Luke makes clear that the gospel was addressed not just to the Jews but to all without distinction. He speaks of Jesus as the “friend of sinners” and of outcasts.  He says that the Son of Man has come to seek and save what is lost (Luke 19:10).  The parables and miracle accounts in Luke emphasize the compassion of Jesus to sinners and to those who suffer, his patience, friendliness, and desire to seek out the lost (the parable of the lost sheep, the lost coin, and the lost prodigal son).  Luke shows great concern for the poor. “The poor have good news preached to them” (Luke 7:22).  He alone tells the Parable of the Rich Man and poor Lazarus (Luke 16:19-31). Luke gives reference to the universal scope of the church (see Luke 2:14, 32; 24:47).  The kingdom of heaven is not shut to the Samaritans (Luke 9:51-56). Luke speaks of the Samaritans as models of charity and gratitude (Luke 10:25-37 and Luke 17:11-19).  Luke shows Jesus giving approval and praising Gentiles for their faith (Luke 4:25-27; Luke 7:9).  He quotes Jesus’s words, that “men will come from the east and west, and from north and south, and sit at table in the kingdom of God” (Luke 13:29).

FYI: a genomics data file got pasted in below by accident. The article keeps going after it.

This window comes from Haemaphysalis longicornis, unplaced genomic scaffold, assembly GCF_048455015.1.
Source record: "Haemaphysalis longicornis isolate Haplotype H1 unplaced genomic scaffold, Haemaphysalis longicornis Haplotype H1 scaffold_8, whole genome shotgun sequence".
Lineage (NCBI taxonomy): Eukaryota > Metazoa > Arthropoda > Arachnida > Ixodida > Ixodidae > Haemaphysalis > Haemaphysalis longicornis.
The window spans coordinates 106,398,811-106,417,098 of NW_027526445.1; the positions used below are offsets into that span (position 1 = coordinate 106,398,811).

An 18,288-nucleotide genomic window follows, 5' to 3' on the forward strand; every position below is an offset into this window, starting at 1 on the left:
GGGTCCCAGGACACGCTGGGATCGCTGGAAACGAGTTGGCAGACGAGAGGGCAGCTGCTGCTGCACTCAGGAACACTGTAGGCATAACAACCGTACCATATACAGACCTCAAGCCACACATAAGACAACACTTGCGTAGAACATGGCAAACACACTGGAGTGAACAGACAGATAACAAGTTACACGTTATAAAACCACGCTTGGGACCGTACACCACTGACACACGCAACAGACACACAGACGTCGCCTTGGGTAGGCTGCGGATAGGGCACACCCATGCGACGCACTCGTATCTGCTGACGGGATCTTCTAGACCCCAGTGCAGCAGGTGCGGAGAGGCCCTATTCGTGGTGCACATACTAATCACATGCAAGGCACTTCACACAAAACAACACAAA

The Gospel of Women

Luke gives a special place to women in his gospel account.  More women appear in Luke than the other gospels. The events leading to Jesus’ birth are told from Mary’s point of view.  We read of Elizabeth, the cousin of Mary, of Anna the prophetess, of the widow at Nain, and of the woman who anointed Jesus’ feet in the house of Simon the Pharisee (Luke 7:36-50).  Luke tells us of the special friendship Jesus had with Martha and Mary and how Jesus transformed the life of Mary Magdalene.  Luke also mentions many women who traveled with Jesus and the apostles and who “ministered to their needs” (Luke 8:1-3).